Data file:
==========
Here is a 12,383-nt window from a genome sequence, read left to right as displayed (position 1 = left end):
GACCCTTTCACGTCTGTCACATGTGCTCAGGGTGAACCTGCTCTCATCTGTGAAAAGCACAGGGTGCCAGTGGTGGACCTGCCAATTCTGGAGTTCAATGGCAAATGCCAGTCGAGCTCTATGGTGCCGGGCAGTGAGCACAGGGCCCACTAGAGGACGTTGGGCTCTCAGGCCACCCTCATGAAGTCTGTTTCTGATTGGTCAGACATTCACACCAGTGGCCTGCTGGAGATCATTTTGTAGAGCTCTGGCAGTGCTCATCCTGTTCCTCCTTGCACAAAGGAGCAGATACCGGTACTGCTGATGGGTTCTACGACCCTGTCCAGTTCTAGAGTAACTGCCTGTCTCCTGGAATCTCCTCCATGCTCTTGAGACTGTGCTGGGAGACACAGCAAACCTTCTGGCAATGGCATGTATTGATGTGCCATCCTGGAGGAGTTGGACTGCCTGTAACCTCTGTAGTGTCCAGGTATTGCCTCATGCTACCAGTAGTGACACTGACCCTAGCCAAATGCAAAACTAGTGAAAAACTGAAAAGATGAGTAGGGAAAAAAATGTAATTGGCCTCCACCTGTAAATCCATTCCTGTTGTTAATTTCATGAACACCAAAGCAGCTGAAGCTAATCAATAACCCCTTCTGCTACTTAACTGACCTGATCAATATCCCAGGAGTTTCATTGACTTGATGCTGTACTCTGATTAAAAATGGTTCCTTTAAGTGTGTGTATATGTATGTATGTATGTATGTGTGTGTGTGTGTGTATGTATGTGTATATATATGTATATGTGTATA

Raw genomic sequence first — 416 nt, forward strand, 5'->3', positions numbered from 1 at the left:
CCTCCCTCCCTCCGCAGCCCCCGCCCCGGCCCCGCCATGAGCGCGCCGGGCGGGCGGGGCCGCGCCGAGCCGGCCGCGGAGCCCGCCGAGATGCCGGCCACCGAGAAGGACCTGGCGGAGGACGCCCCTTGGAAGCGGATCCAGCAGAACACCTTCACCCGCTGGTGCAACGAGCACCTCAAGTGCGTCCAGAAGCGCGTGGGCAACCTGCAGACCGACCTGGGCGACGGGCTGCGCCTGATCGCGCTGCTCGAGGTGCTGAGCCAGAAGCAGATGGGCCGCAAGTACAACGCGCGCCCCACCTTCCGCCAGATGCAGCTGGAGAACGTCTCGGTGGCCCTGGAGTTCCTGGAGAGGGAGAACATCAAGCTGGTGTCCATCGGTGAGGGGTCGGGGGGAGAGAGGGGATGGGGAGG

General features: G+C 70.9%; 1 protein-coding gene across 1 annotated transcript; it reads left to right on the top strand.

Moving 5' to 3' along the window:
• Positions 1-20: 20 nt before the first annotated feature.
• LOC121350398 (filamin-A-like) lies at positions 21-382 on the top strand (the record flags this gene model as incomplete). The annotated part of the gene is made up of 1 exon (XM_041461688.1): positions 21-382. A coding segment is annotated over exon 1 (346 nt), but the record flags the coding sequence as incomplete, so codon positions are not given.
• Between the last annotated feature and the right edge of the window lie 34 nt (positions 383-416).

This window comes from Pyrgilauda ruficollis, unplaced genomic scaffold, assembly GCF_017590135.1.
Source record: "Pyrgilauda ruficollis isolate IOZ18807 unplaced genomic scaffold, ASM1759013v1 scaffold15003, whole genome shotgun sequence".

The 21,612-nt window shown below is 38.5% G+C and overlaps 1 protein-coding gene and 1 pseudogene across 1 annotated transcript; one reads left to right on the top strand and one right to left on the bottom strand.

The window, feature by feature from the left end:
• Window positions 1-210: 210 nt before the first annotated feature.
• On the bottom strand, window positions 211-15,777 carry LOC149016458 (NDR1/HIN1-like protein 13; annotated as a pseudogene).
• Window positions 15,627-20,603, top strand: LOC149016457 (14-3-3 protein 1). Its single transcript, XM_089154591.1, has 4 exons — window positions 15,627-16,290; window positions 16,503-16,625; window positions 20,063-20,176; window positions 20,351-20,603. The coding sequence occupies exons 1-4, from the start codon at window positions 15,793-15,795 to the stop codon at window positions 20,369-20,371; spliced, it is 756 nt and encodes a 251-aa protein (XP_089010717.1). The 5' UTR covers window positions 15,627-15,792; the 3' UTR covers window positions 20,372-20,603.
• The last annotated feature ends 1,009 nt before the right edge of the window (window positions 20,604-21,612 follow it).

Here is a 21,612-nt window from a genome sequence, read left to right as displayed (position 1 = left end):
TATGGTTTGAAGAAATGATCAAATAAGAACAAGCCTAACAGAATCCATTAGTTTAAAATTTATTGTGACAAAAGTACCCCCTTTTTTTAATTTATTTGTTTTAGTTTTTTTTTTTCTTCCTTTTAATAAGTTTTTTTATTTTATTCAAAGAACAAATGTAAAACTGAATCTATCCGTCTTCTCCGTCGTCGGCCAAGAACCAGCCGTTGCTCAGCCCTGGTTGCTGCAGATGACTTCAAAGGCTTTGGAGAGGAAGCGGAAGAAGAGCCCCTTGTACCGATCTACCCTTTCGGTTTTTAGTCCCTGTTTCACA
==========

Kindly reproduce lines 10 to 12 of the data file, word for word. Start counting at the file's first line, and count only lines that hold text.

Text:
This window comes from Pyrgilauda ruficollis, unplaced genomic scaffold, assembly GCF_017590135.1.
Source record: "Pyrgilauda ruficollis isolate IOZ18807 unplaced genomic scaffold, ASM1759013v1 scaffold15003, whole genome shotgun sequence".

The 21,612-nt window shown below is 38.5% G+C and overlaps 1 protein-coding gene and 1 pseudogene across 1 annotated transcript; one reads left to right on the top strand and one right to left on the bottom strand.